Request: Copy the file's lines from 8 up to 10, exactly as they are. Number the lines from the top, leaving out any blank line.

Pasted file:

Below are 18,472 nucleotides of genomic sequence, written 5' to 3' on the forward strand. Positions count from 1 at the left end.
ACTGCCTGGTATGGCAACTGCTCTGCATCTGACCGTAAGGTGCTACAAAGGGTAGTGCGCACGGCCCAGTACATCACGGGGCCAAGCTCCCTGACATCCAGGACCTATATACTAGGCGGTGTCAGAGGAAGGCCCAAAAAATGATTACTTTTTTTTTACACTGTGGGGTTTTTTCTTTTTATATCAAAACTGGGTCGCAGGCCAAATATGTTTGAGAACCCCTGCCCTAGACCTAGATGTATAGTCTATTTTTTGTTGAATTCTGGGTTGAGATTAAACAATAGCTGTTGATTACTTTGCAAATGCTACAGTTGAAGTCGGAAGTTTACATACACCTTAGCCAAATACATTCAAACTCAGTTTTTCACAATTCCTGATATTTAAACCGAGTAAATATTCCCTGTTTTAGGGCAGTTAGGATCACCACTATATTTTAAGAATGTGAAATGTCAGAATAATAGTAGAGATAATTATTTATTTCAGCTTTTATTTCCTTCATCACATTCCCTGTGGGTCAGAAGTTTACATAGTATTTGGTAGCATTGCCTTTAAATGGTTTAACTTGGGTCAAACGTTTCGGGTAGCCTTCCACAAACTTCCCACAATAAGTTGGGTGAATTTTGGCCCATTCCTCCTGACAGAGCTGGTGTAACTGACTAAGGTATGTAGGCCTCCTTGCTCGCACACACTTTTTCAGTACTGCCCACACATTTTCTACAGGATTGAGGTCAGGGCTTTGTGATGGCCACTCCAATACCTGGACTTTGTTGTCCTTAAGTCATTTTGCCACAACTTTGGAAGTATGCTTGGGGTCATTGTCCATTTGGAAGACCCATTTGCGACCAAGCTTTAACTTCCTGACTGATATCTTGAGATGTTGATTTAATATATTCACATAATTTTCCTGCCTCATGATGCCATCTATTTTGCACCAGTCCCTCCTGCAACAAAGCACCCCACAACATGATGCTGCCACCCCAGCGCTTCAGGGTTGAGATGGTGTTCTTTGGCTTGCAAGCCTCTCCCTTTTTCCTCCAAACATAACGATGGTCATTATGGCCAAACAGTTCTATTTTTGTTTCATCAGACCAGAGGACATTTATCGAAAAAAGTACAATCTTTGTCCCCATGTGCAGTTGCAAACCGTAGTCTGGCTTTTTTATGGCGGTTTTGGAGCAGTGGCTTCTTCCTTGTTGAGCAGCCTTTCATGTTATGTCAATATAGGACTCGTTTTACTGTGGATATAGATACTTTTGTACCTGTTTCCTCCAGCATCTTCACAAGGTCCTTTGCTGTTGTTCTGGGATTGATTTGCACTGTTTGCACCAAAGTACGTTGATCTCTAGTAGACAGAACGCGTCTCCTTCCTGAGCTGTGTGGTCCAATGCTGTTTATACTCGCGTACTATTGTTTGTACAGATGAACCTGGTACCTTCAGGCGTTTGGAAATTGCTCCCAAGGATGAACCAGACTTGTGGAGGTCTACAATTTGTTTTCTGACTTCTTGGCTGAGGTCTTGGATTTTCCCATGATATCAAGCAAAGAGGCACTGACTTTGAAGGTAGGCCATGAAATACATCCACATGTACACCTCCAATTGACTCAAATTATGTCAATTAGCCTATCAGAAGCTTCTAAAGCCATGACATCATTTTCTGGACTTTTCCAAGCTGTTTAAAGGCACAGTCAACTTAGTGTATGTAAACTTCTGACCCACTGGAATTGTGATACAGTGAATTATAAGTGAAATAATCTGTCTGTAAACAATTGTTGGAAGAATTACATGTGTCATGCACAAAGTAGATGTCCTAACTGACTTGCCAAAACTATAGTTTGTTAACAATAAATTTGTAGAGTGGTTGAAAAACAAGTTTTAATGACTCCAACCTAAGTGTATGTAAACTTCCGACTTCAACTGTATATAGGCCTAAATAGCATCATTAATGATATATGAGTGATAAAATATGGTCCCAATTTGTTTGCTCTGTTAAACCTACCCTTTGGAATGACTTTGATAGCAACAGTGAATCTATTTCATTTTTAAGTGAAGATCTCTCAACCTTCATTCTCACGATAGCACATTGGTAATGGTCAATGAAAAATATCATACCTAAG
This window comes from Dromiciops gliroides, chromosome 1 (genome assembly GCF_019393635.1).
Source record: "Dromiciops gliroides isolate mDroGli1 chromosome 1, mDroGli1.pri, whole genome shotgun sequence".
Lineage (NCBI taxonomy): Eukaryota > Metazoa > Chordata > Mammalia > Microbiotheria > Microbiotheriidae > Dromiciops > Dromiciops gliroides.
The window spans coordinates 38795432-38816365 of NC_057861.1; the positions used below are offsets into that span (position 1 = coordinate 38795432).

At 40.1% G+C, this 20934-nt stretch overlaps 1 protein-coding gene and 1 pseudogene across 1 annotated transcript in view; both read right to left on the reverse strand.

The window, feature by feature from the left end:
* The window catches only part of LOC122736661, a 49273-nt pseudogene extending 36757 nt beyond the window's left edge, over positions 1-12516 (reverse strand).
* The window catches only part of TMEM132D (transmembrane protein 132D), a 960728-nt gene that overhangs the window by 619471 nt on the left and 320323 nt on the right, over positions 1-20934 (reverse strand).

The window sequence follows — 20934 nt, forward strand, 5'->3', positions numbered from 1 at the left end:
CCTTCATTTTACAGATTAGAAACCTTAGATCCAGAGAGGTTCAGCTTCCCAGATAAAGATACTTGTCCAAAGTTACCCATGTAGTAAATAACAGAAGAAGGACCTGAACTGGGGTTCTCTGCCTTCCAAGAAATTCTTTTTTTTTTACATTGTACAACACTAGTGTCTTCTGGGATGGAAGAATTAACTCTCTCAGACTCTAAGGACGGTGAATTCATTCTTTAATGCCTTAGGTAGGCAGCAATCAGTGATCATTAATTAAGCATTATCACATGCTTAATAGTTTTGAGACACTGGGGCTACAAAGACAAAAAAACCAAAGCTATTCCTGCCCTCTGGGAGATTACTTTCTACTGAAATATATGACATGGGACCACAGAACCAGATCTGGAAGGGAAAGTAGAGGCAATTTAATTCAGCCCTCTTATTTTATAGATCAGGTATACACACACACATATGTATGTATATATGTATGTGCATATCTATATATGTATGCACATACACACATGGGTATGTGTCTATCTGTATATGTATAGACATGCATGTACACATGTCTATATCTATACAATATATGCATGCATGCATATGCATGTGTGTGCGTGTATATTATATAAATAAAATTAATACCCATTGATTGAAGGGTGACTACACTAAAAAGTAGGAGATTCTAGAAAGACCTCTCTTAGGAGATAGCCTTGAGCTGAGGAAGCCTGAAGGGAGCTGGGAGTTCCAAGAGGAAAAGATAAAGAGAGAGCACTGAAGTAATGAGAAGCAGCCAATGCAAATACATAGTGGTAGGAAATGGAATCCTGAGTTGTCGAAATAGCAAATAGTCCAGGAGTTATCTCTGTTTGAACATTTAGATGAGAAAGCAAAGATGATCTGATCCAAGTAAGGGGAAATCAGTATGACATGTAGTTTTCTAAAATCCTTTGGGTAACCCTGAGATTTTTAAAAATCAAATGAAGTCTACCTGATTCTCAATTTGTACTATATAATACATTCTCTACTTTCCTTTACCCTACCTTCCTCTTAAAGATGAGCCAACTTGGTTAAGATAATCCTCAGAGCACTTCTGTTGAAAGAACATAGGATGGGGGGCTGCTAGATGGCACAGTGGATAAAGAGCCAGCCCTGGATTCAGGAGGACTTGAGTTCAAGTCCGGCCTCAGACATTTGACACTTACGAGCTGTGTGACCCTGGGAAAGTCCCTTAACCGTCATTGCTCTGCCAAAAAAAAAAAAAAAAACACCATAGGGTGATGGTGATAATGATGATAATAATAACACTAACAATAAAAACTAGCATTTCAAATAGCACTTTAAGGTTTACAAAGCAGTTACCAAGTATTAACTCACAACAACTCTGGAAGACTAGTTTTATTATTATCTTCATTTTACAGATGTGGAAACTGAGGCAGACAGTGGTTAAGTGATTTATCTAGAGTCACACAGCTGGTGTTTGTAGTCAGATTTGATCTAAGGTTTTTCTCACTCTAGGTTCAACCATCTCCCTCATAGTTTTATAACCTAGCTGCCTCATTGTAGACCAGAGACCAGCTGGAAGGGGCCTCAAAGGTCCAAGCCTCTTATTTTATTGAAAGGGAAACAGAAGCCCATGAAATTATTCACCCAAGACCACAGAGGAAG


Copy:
The window, feature by feature from the left end:
* The window catches only part of LOC122736661, a 49273-nt pseudogene extending 36757 nt beyond the window's left edge, over positions 1-12516 (reverse strand).
* The window catches only part of TMEM132D (transmembrane protein 132D), a 960728-nt gene that overhangs the window by 619471 nt on the left and 320323 nt on the right, over positions 1-20934 (reverse strand).